First let me say that I usually love and respect NPR. It’s a pretty amazing news network. Then, on Saturday, I started listening and heard this:
For those who haven’t heard, last week in Chicago, TSA lines were long and lengthy. The TSA administrator even went out there to promise that he’d do something about it. Scott Simon described his experience with it last week:
I flew back and forth to Chicago this week, and here were lots of passengers, myself included, who groused about the long, slow security lines: where schoolgirls have to kick off their pink running shoes, that can seem to take forever to unlace and re-lace; and convalescent senior citizens are made to limp out of their wheelchairs to walk through metal detectors and body scanners; and traveling salespeople who have to heft their bulky black cases onto conveyors, and shake their small, tired see-through bags of toiletries to show they’re not carrying incendiary materials.
Yep. Sounds like a typical TSA line to me. Jesus Christ, how stupid are we to do this stuff? But, Simon says:
When I flew back yesterday morning, the day after EgyptAir flight 804 apparently fell from the sky, the lines were even slower. But there was a lot more silent resignation among us sullen lines of passengers. The loss of that aircraft, whether or not it turns out to be a terrorist act, reminded us why those security lines are there.
So… whether or not this had anything to do with terrorism, we should be reminded that those lines are there for our safety. Got’cha. But… isn’t that point undermined by just the paragraph before it?
And then last year, an internal investigation by the Department of Homeland Security documented how their covert teams snuck banned items through the screeners 67 out of 70 times.
I am among those Americans who grew up ducking to the floor a few times a year to take shelter from a nuclear bomb. We look back at those times now and usually laugh to think that government officials ever advised citizens that a school desk could keep anyone safe from a nuclear fireball.
Yeah… because that was stupid advice! But we’re smarter now, right? Maybe taking a once-bitten-twice-shy approach to government safety advice?
Hah! No! Of course not!
But here’s where it truly becomes non-sensical:
Some [security experts] suggest that locks on cockpit doors, and the increased vigilance of passengers have done much more.
But terrorists can adjust their tactics more quickly than bureaucracies can change their policies. The TSA can do the right things thousands of times, and never get credit. But if they’re wrong just once, they’re disgraced; and it can cost lives.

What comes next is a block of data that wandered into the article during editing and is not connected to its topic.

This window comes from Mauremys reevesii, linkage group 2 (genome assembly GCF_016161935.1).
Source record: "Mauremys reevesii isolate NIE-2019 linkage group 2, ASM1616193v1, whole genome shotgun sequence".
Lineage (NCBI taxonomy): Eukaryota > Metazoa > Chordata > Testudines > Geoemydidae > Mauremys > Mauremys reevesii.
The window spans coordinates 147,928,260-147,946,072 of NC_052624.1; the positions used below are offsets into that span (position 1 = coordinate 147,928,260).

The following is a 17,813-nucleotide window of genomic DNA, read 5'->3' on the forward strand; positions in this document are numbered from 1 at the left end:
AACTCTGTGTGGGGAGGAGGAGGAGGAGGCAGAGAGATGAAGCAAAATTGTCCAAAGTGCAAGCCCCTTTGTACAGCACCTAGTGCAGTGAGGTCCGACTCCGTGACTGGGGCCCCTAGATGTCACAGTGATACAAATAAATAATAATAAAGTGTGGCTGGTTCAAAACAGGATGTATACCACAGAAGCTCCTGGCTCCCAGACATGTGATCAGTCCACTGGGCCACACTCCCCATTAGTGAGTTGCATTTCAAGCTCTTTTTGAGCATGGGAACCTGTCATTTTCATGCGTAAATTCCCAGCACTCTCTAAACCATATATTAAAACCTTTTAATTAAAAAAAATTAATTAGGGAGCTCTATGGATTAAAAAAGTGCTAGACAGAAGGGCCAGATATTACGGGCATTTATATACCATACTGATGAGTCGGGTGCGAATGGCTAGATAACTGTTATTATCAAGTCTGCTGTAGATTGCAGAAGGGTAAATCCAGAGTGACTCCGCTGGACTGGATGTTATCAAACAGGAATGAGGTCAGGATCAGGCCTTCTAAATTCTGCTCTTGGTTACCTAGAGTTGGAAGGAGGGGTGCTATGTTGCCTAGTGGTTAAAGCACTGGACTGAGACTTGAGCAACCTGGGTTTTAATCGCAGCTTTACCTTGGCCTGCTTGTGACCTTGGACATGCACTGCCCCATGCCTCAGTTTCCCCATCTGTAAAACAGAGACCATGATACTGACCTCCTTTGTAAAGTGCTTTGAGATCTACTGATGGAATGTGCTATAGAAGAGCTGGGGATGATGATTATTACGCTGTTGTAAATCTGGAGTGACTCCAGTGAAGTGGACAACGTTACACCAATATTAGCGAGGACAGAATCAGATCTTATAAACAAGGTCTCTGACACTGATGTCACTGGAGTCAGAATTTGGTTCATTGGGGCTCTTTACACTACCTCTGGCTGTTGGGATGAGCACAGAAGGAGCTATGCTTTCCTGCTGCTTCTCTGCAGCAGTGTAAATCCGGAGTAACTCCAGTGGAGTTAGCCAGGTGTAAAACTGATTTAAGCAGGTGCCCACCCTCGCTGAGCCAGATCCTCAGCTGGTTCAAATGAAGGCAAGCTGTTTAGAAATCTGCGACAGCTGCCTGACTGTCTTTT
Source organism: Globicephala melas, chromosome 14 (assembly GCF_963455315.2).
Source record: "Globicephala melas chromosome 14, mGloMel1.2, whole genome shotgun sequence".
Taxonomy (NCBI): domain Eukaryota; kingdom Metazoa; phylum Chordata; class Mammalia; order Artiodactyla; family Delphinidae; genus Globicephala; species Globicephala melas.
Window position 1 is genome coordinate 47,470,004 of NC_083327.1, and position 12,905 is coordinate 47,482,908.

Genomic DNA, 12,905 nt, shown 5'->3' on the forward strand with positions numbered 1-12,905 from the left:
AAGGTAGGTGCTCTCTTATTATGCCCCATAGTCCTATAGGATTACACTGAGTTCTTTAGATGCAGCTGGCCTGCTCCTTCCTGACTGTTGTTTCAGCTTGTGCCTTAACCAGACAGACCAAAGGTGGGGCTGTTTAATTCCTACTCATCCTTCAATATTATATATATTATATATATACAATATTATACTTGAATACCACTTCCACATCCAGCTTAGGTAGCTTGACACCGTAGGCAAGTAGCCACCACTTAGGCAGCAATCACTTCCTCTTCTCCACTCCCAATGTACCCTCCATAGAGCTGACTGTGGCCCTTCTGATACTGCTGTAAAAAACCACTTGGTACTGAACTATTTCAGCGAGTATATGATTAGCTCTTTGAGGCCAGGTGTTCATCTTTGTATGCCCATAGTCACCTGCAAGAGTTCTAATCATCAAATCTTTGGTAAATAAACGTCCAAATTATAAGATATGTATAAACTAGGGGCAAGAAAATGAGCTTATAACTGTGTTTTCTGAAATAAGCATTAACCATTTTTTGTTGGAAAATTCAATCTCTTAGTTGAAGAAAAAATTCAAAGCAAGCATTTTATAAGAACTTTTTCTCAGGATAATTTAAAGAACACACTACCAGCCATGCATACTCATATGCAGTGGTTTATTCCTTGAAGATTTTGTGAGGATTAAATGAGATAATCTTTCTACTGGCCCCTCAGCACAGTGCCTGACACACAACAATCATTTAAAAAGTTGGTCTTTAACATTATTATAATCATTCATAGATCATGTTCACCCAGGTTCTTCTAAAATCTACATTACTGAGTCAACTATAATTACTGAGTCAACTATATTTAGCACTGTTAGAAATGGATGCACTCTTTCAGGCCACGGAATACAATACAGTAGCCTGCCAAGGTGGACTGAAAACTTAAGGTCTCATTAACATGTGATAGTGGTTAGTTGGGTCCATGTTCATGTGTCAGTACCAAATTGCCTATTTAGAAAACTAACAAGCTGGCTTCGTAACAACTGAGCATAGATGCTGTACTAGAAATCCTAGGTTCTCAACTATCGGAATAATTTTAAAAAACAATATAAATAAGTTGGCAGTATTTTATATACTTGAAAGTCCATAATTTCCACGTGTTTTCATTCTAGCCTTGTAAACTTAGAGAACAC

So… locks on cockpit doors: check. Vigilant passengers: check. All more effective and nimble than a government bureaucracy. Okay. And if the TSA fails once, they’re disgraced. Uh… Great! So let’s get rid of them.
Those guards who can seem so grim, slow, and unreasonable when you’re in a hurry may cause you to miss your flight. But as we’ve been reminded again this week, that’s not the worst thing that can happen.
Pardon my French, but WHAT THE FUCK? First of all, he’s not even saying they’ll really keep us safe. Just that there’s worse than missing my flight.
Yeah? I mean, sure, there’s worse than the Giants not making the post-season this year. I mean, the world could end. But what are the odds of one versus the other? And how much should I plan for one versus the other?
Then he had just mentioned that they failed their own internal tests, that the government has made Americans do other completely ineffective things to “protect themselves”, and that vigilant passengers and locks on cockpit doors are probably the most effective things. Even with the loss of the EgyptAir flight (a flight already headed into basically a conflict zone and which, so far, hasn’t been claimed by a terrorist organization), why would we want these jokers supposedly “keeping us safe?”
Isn’t this like saying, “Yeah, Jim? He’s totally an asshole, not particularly funny, or anyone you want dating any of your friends but, honey, you have to have him at your party!”
Could the TSA theoretically catch a terrorist in action. Theoretically, anything is possible, I suppose. But they’re costing the US billions in tax dollars a year to, essentially, not keep us safe.
If it were a one-to-one equation, “take off your shoes or there’s a remarkable chance that not doing so will cost you your life” I’d probably take off my shoes. I mean, even if the odds were as low as 1% because, what’s the cost for taking off my shoes to ensure that I 100% won’t die from some shoe thing?
But there’s not even that kind of thing. Instead, it’s “everyone take off your shoes to ensure that something that is entirely unlikely to happen to anyone doesn’t happen even though we didn’t catch ourselves trying to do it sixty-seven out of seventy times.”
So we’re basically all stuck doing something totally useless for an event that will likely never happen to any of us. That is literally the definition of something with completely no upside.
And yet, Scott Simon, a man I generally respect quite a bit, thinks we should continue doing these useless things because otherwise it could “cost lives.”
What about the people who spend five hours at an airport in supposedly life saving TSA lines for what could otherwise be a six or seven hour drive and choose to drive next time? Their chances of dying on the road are much, much higher than flying and encountering a terrorist incident. What about the cost of their lives?
In other words, the TSA could actually be increasing the number of lives lost.
But because “terrorism” and the unknown, we should totally trust the government on this one.
Way to take a stand Simon. Definitely the brave opinion.
(Read the whole thing here.)